Aronia is a native plant workhorse – not overly showy but with its moments – like great fall color and berries for the birds. This particular cultivar is described by PW as only growing “to 24” tall and 26” wide, doesn’t require pruning.” This would be a welcome addition to large areas where lots of shrubs are being planted – less pruning makes eveyone happier and the plant will also pack more bang for the buck in terms of fall color and berries because it is more compact. This cultivar has been available in the Niursery trade for a couple of years and has made me willing to plant aronia again.

Hosta of the Year: SHADOWLAND® 'AUTUMN FROST' HOSTA (Zones 3 – 9)

PW says “'Autumn Frost' brings light to shady spots with its broad, glowing yellow margins and frosty blue centers. …it typically grows to 12” tall and 24” wide. Plus, it's super cold hardy, returning reliably every year even in -40° temperatures.”

Mostly we can’t install hostas because of deer predation, but when we can we always love a new and interesting color and habit. There isn’t anything that adds more beauty to a shade garden (except hellebores) – although hostas do turn to snot at the first frost.

Rose of the Year: AT LAST® ROSA (Zones 5 – 9)

A fragrant Knock-Out-like rose? This is the holy grail for many landscape designers, who want the reliability, disease resistance and flower power of Knock Out roses and have resigned themselves to no fragrance. But I say – why have a rose if it isn’t fragrant? Maybe this cultivar will do the trick … worth a try certainly.

PW says:

“This rose combines the romance and fragrance of a fully-petaled tea rose and the no-nonsense practicality of a disease resistant landscape rose. It will bloom non-stop from late spring until frost with distinctive soft pink to sunset orange tones. Growing up to 4’ tall and just as wide…”

Hydrangea of the Year: FIRE LIGHT® HYDRANGEA PANICULATA (Zones 3 – 8)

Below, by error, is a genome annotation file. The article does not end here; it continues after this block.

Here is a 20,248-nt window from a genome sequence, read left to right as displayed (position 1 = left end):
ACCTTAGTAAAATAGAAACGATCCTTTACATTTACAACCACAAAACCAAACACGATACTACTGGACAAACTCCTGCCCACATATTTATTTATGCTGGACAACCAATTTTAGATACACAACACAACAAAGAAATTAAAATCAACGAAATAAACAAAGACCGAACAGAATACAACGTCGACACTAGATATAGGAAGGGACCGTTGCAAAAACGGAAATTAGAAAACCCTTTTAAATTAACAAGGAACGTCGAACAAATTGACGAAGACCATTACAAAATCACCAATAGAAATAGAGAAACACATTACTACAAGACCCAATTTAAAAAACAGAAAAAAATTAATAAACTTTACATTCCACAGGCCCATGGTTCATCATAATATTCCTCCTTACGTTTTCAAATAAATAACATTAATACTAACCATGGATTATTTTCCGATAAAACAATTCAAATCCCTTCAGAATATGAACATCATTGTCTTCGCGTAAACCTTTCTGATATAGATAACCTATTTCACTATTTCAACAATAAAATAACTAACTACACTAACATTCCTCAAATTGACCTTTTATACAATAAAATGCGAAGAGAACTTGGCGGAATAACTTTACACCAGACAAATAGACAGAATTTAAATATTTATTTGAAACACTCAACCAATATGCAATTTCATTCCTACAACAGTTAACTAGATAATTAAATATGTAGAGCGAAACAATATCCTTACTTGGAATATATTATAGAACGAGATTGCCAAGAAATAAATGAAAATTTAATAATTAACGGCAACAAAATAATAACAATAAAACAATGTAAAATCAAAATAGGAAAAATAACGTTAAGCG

At first I said to myself - do we really need another two-tone PG hydrangea?!? I was leaning towards saying no, we don’t, until I saw the pictures of this variety in one of the test gardens posted by Tim Wood whose trial gardens are in Michigan. It made all the others around it look pretty weak (thats the third picture in the series below). Fire Light gets pretty huge (up to 6' tall and 6’ wide) but has strong stems that hold the flowers upright.

Flowering Shrub of the Year: SONIC BLOOM® WEIGELA (Zones 4 – 8)

Weigela is definitely an “old-fashoned” shrub– its lovely in bloom but has an unruly habit that demands regular pruning. The flowers are nice, but the rest of the plant is pretty boring. One thing it has going for it is that deer don’t seem to favor it. I’ve planted a couple of different Weigela cultivars over the last few years – those with colored leaves and/or compact habits. Ideally, the burgundy-leafed cultivars could take the place of ‘Concorde’ barberry – I’m still not totally convinced of that although I don’t plant barberry anymore anyway.

This new series of “Sonic Bloom” weigelas from PW are said to rebloom “strongly” from midsummer to frost. That would be a good thing for a shrub border. (IF they really do rebloom - the boomerang (bloomerang?) lilacs seem less than impressive where I’ve used them). PW cultivars are: Ghost®, Pearl, Pink, Pure Pink and Red.